Moulin Rouge! The Musical on Broadway
Easy on the Eyes but a Mishmash
By: Karen Isaacs - Aug 10, 2019
As you walk into the Al Hischfeld Theatre for a performance of Moulin Rouge! The Musical, you will be blown away by what you see. The visual affects – scenery, costumes, projections, lighting – are opulent and spectacular.
They (Derek McLane, Catherine Zuber, Justin Townsend) have created 1899 Montmartre in front of you complete with the iconic red windmill of the Moulin Rouge. On your right is a papier m?ché elephant head.
Actors are posing on stage in gorgeous costumes and sometimes they interact with the audience. The stage projects into the audience and a lucky few sit a tables between the stage and the walkway.
Then the show begins. How you felt about the Baz Luhrmann film of the same name will influence how you view the musical.
For the basic question is: Are visual affects enough to keep an audience interested for two and a half hours?
For those not familiar with the movie, it, too, was known more for its affects than its music or story.
In reality both works are mashups musically and in plot.
The music is drawn from everywhere. Songs from throughout the last hundred plus years are put together in various ways. Madonna’s “Material Girl” is mixed with “Diamonds Are a Girl’s Best Friend” in one of the more effective combinations. But then one must wonder why a song like “Nature Boy” shows up in the show. Sometimes you only hear a brief snippet of a song.
It is said that acquiring all the rights and figuring out the royalties was a nightmare. More than 70 songs are included and royalties were often due to three or more people (composer, lyricist, performer, etc.). I’ve heard that finally they calculated the length of each snippet, what percent that was of the entire score, and the royalties were based on that.
But the mashups don’t end there. The plot is also a mash up. It begins like Cabaret with an Emcee, in this case the marvelous Danny Burstein as the manager of the club, coming out. Makeup and costume are garish, and his attitude is lewd. A few minutes later, Christian appears. Played by Aaron Tveit, he introduces himself as an American writer who has come to Paris for inspiration, á la Clifford Bradshaw in Cabaret.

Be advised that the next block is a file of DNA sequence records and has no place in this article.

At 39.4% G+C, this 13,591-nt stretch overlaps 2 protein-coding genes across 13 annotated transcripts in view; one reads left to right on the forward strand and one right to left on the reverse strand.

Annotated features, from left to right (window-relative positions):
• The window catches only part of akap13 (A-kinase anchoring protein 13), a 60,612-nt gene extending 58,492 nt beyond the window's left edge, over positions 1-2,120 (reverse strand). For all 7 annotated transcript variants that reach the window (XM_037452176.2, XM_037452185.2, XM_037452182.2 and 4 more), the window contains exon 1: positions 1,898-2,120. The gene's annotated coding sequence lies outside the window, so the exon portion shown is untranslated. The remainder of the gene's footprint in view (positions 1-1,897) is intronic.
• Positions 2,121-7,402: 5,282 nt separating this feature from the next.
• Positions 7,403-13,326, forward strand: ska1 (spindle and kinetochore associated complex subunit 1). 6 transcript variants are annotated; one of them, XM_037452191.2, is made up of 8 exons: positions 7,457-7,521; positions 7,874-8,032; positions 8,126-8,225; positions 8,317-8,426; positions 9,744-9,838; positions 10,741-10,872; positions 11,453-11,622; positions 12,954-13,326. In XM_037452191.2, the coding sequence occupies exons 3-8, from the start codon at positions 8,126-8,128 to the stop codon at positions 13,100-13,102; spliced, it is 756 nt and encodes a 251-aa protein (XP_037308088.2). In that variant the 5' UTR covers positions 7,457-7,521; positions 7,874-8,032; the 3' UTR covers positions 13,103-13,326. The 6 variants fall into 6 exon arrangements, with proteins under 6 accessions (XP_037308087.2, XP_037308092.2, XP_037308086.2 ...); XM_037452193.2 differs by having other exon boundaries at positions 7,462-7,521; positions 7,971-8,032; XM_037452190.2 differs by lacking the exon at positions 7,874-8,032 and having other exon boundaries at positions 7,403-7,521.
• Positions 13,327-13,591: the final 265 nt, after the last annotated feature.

But then the plot decides to draw on other sources: La Boheme, Phantom of the Opera and any melodrama with a controlling, evil wealthy aristocrat.
So to explain the plot — the club is in financial trouble and Harold (the owner/manager) and his star Satine are desperate to keep it open. The Duke of Monroth is taken with Satine; he may bankroll the club for some intimate time with her. But then there is Toulouse-Lautrec and his friend Santiago who introduce Christian to Satine. They want the club to put on their somewhat radical play. Guess what happens? After some mistaken identities – Satine thinks that Christian is the Duke, they fall in love. Of course all is not smooth.
At least act one moves along; it is in act two that things slow down and I began looking at my watch. The plot takes over with the rehearsals of the play, the Duke’s objections and suggestions, the love between Satine and Christian, and the Duke’s growing jealousy and demands as well as Satine’s illness. She’s dying of consumption! Like most heroines, it barely shows except for an occasional clutching in the general vicinity of her appendix or ovary and towards the end some coughing of blood.
When the spectacle wears off, we are left with the work itself: the direction, choreography and performances.
Choreographer Sonya Tayeh has drawn on every over-done cliché move from music videos for the majority of the dance numbers. You’ve seen it all before and it wasn’t memorable the first time.
Alex Timbers the director focuses more on the effects – including a trapeze — and movement than on trying to develop any real feelings from the characters; these are flat, stereotypes. It is to the actor’s credit when any emotional truth sneaks in.
The cast works hard, but they have varying degrees of success partly based on the development of the characters they play. Danny Burstein as Harold (the club owner/manager) and Karen Olivo as Satine (the star) are most successful because they are the most completely developed and complex characters.
If you have any emotional reaction to the work, it is due to these two performers. Tam Mutu also imbues the Duke with some depth but the role is that of a typical villain and not much more is available for him to work with.
Christian, the American writer who falls in love with Satine is played by Aaron Tveit. The role is one dimensional and Tveit doesn’t do much to add anything to it. Plus, while his voice his good and he is attractive, he seems at times both wooden and lacking in any charisma with Olivo. It’s hard to believe they fall in love.
As Toulouse-Lautrec and Santiago, the two who have prepared a play, Sahr Ngaujah and Ricky Rojas do what they can with underwritten parts.
The program does not include a song list so it’s difficult not only to know what songs were included but who performed them.
Let’s say that Moulin Rouge favors surface spectacle over emotional depth. Many will be enthusiastic about it, but many others will wonder what the fuss is all about.
Moulin Rouge! The Musical is at the Al Hirchfeld Theatre, 302 W. 45th Street. Tickets are available through Telecharge.
Posted courtesy of two on the aisle.